While easy jobs have their own perils -- like boredom, and not preparing you for your next gig -- a hard job can be downright scary.
Coming to work and not knowing what you're doing, or knowing that the work will be back-breaking or otherwise very difficult, can shake anyone's confidence. Jobs can be hard for a lot of reasons, but even the hardest can teach us lessons beyond "boy, I want an easier job."
Of course, every job has its challenges, but the hardest jobs we've ever had consistently put us to the test. Below are the lessons learned by three Motley Fool contributors from the hardest jobs they have ever held.
You can't do everything
Selena Maranjian: Many years ago, for a few years, I was a high-school history teacher in a public school in a small city. (I trained as a teacher in an even more urban public high school.) The job offered some great rewards, such as knowing I was imparting important information and helping young minds develop.
It also offered a lot of frustration. Some students came from very difficult family situations, and that made it hard for them to learn. I used to think that if you gave me billions of dollars, I would still not be able to fix all the things that were awry in schools.
As the new teacher, I was seemingly assigned the courses that more senior teachers didn't want. I had five classes to teach each day, and four of them were different from each other. That meant I had a lot of preparation to do each night and on weekends.
Even more challenging, many of my students weren't quite at the level they should have been by the time they entered my classroom. Many were very poor readers and writers -- not to mention poor spellers. That presented a vexing problem: Do I teach them about the Civil War, as expected, or work on their reading and writing, which might be more important overall?
Well, I focused mainly on teaching them history, as that was my job. I learned that there's often more one could do in a job than can realistically be done. Choosing which battles to fight was an important skill I had to develop.
I did try to engage my students in whatever we were doing, to help foster an openness to learning that I hoped would carry over to their other subjects. I couldn't improve the family situations for troubled kids, but I could be a sympathetic soul they encountered every day. The bottom line, I learned, is that you can make a difference in a tough job even if you can't do everything that needs to be done.
Inexperience is not an excuse
Maurie Backman: The summer before my senior year of college, I landed a great opportunity at a big-name investment firm. My role was to support senior associates and financial analysts, many of whom worked 90 hours or more per week on a regular basis.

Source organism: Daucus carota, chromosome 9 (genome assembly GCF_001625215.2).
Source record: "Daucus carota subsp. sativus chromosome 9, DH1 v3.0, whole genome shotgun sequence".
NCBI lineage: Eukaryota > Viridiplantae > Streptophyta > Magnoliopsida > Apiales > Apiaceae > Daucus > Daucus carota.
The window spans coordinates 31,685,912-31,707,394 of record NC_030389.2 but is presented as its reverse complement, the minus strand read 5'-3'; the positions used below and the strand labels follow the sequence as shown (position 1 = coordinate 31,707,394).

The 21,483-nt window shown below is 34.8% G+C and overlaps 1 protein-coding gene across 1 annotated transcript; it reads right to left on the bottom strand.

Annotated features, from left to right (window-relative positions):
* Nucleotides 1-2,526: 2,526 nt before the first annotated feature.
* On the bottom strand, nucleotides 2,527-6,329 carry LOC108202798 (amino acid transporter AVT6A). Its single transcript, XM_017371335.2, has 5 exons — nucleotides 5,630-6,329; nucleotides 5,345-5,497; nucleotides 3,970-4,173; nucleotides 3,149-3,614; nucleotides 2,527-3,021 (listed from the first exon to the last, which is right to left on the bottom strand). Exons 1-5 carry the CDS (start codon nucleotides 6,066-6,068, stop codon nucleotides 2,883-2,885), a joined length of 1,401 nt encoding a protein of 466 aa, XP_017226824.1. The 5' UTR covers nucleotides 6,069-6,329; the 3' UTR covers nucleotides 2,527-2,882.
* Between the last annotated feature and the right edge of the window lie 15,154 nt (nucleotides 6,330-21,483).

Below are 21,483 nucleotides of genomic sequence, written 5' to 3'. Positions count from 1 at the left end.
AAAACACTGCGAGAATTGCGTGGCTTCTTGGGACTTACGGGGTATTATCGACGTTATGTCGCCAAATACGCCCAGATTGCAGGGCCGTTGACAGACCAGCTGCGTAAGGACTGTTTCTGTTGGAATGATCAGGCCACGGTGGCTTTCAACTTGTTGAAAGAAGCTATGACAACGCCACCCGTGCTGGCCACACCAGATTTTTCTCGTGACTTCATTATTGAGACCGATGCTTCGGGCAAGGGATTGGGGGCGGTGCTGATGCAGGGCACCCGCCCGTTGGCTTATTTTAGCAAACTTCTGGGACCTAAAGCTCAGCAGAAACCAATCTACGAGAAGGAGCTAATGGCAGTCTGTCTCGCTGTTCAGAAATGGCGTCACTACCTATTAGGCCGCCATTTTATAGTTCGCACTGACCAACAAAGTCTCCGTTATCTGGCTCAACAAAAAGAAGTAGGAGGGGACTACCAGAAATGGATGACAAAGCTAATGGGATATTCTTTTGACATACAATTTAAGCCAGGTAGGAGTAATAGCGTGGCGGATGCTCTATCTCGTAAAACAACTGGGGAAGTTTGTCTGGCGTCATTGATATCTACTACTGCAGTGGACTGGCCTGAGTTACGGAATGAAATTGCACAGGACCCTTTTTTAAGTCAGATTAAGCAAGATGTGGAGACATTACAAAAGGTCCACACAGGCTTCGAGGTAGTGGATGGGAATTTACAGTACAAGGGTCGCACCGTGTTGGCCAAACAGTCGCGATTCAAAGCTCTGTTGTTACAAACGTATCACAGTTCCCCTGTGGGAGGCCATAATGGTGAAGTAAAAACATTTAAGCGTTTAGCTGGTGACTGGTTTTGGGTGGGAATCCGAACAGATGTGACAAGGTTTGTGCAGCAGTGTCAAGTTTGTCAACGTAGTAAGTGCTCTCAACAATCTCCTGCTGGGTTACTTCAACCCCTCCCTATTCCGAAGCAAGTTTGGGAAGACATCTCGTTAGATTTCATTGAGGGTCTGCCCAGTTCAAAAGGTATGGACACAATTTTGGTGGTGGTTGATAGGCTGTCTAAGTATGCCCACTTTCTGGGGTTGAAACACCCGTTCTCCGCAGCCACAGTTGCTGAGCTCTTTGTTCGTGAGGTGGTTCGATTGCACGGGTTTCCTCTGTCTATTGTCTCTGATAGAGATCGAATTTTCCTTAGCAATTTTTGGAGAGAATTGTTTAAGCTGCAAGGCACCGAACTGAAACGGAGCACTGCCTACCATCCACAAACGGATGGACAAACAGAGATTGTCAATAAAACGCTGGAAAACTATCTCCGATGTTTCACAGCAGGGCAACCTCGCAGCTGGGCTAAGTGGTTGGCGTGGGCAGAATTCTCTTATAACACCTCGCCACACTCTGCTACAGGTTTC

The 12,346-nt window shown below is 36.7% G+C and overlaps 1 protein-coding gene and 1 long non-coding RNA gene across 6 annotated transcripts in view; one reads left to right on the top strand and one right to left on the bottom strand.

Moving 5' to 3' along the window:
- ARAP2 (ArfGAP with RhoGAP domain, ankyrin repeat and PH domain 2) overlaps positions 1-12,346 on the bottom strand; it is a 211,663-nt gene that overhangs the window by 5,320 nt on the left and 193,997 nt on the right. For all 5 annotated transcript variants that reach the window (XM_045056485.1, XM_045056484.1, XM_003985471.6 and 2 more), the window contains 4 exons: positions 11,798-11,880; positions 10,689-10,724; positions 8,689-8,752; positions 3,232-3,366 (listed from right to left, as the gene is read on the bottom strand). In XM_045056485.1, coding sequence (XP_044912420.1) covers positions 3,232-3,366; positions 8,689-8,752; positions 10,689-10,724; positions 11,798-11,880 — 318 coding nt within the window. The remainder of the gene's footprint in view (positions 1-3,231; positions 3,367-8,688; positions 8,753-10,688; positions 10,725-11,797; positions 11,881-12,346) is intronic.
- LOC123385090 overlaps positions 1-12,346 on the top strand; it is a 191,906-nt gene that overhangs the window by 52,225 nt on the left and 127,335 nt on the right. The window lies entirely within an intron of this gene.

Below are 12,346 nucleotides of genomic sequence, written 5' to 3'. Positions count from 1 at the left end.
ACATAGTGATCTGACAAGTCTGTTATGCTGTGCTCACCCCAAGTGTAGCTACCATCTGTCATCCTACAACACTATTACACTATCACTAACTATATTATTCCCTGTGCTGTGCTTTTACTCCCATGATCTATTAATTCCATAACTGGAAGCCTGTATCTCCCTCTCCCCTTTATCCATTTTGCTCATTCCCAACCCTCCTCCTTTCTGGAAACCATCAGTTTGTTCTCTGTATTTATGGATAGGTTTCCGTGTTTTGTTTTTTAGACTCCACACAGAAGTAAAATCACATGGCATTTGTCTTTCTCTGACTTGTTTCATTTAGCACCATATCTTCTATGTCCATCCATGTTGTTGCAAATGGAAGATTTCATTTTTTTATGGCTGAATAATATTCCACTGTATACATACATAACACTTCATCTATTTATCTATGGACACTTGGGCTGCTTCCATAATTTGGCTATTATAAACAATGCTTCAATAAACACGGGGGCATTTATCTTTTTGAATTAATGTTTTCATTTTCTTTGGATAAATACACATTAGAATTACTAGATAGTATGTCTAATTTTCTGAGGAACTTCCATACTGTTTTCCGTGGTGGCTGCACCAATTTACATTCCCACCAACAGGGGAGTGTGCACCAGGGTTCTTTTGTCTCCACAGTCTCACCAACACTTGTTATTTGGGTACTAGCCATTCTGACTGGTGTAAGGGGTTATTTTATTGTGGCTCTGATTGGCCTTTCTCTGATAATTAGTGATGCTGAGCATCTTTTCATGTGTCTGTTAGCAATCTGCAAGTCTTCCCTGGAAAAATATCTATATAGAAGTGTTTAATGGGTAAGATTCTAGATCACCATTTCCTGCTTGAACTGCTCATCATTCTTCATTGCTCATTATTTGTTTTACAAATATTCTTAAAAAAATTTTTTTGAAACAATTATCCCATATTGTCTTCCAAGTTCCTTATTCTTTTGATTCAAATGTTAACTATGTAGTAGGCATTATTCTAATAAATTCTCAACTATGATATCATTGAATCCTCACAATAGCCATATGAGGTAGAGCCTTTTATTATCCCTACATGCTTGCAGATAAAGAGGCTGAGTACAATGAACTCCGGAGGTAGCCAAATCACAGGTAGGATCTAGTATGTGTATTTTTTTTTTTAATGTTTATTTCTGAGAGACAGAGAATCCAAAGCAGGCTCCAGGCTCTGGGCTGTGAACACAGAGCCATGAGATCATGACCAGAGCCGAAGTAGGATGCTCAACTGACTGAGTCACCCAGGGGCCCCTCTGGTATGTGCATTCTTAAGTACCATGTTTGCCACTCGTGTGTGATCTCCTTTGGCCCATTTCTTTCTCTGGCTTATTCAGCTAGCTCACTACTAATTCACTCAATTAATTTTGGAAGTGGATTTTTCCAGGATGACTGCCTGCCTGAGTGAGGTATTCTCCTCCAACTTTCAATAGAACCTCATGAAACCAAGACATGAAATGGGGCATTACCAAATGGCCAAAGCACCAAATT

I knew going into the job that the hours would be tough, and the routine would be grueling, but I figured I could stick it out for the summer, earn a decent chunk of cash, and have something impressive to put on my resume.
What I wasn't prepared for, however, was the sheer amount of responsibility I was given from the start. Though I was pretty much still a kid, I was suddenly on the hook for research, data, and presentations that would ultimately impact multimillion-dollar deals.
In other words, this was serious work, and if I messed up, the consequences would be significant. That's why that summer, I made it my business to ask questions as needed and always get my facts straight, even if it meant annoying people who were pressed for time; to work till all hours of the night on numerous occasions; and to acknowledge some of my own weaknesses.
That summer stint taught me that just because my experience was minimal didn't mean I wasn't held to a certain standard. Thankfully, I stepped up, and was reasonably successful despite the fact that I really was in over my head.
You're not good at everything
Daniel B. Kline: In general I'm a pretty quick study. I've had a lot of jobs over the years, running the gamut from newspaper editor to retail-store manager, from nonprofit public-relations person to full-time freelance writer. Nearly every time I've been able to learn on the job and become skilled at it fairly quickly.
That was true even in my early career when I did everything from answering phones to working at a coat check. Being able to do a lot of things made me confident, and confidence led to arrogance, which in turn led to failure at one short-term job.
One summer, after school let out but before my job at summer camp started, I was doing odd jobs for my family's ladder and scaffolding business. I helped customers, answered the phones, did some graphic design, and generally tried to make myself useful. In most things I was competent, perhaps surprisingly so for my age and inexperience.
That changed on the day they made me a delivery driver. I was handed a set of keys to a loaded pickup truck and a clipboard full of orders to drop off. There was a map in the truck, but this was well before phones had GPS.
The trip was supposed to take half the day -- about four or five hours. I was gone for 12 hours and returned shaken, probably crying, and knowing I was not a good delivery driver. I lacked any sense of direction, which has not improved as the years have gone on. Obviously GPS has made getting places easier, but when it fails I'm still very bad at getting places.
This experience taught me that being versatile is not the same as being good at everything. It was a humbling lesson that showed me that yes, I can learn many things, but there are also plenty of jobs best left for other people.
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